We use cookies to deliver our online services. Details of the cookies we use and instructions on how to disable them are set out in our Cookies Policy. By using this website you agree to our use of cookies. To close this message click close.

First Investor-State Dispute Decided under the Dominican Republic-Central America Free Trade Agreement

Jonathan T. Stoel

Jonathan T. Stoel,

Washington, D.C.

03 August 2012
An International Centre for Settlement of Investment Disputes (ICSID) tribunal has issued the first-ever arbitral award under the Dominican Republic-Central America Free Trade Agreement (CAFTA-DR).  The case, Railroad Development Corporation v. Guatemala, involved Guatemala’s 1997 concession to U.S.-based Railroad Development Corporation (RDC) to restore and develop Guatemala’s rail system.  After Guatemala’s president invoked a Guatemalan administrative procedure – known as "lesivo" – in 2006 to nullify the railway concession agreement, RDC filed claims pursuant to the CAFTA-DR's investment chapter seeking damages of $65 million.
First Investor-State Dispute Decided under the Dominican Republic-Central America Free Trade Agreement

The ICSID Tribunal’s decision is the culmination of a five-year arbitral dispute, and resulted in a finding that Guatemala had violated the minimum standard of treatment set forth in Article 10.5 of the CAFTA-DR.  The Tribunal concluded that Guatemala’s actions were “arbitrary, grossly unfair, [and] unjust” and emphasized that the lesivo procedure may be easily abused by Guatemala, as the procedure allows the government to ex post facto declare its own regulations illegal.  RDC thus had no opportunity to be heard before the President nullified its railway concession agreement.

On the other hand, the Tribunal stopped short of finding that the lesivo procedure constituted an indirect expropriation on the part of Guatemala.  CAFTA-DR Annex 10‑C.4 defines indirect expropriation as “where an action or series of actions by a Party has an effect equivalent to direct expropriation without formal transfer of title or outright seizure.”  Annex 10-C also provides a number of factors for a Tribunal to consider in determining whether an indirect expropriation has occurred, including: (1) the economic impact of the government action; (2) the extent to which the government action interferes with distinct, reasonable investment-backed expectations; and (3) the character of the government action.  In analyzing RDC’s indirect expropriation claim, the Tribunal framed the inquiry as "whether, if mistakes are made, other parties who had acted on such mistakes in good faith and to their own detriment, should have the right to expect that the party who made the mistake would bear the consequences."  The Tribunal adopted the standard applied in previous ICSID cases - i.e., whether an investor has been "deprived substantially of the use and benefits of the investment" - and concluded that the effect on RDC’s investment does not rise to the level of an indirect expropriation.  The Tribunal specifically noted that the contracts related to the investment were still in effect, that RDC continues to possess and receive rents from the railway equipment, and that such rents amount to 92% of revenues of RDC’s Guatemalan subsidiary.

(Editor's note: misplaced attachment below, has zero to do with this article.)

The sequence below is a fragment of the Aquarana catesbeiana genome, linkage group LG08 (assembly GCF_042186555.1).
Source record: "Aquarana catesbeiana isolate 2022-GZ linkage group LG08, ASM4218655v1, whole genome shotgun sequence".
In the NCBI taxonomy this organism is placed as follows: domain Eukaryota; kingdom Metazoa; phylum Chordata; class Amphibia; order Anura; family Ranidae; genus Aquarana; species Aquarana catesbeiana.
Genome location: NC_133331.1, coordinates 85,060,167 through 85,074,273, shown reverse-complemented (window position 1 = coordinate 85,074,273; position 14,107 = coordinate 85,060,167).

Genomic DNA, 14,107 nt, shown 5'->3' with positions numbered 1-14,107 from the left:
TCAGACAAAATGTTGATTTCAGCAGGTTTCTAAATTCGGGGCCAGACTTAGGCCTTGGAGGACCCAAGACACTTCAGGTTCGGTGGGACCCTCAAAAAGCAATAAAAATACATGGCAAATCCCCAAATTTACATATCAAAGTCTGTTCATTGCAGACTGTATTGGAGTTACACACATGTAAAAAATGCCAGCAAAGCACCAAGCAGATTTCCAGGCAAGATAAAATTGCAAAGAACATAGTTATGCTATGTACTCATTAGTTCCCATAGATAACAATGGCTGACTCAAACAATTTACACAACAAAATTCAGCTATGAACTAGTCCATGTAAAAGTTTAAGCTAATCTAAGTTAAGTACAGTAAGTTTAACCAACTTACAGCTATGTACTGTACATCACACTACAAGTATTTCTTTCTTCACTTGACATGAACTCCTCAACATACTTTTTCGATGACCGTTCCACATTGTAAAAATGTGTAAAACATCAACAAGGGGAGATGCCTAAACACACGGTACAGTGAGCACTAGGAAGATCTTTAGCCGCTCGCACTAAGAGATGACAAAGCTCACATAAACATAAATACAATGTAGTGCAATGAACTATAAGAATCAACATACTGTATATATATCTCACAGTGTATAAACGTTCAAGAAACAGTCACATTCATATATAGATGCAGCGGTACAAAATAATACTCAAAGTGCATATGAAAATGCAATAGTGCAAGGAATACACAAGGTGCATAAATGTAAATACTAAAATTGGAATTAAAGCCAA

The Tribunal awarded $12 million in damages to RDC in order to provide full reparation for its injury.  The Tribunal also determined that Guatemala’s payment of damages should be conditioned on RDC relinquishing all of its constactual rights vis-a-vis Guatemala.  The final amount of the award remains undetermined until Guatemala pays the award.

Jonathan T. Stoel

Jonathan T. Stoel,

Washington, D.C.

Loading data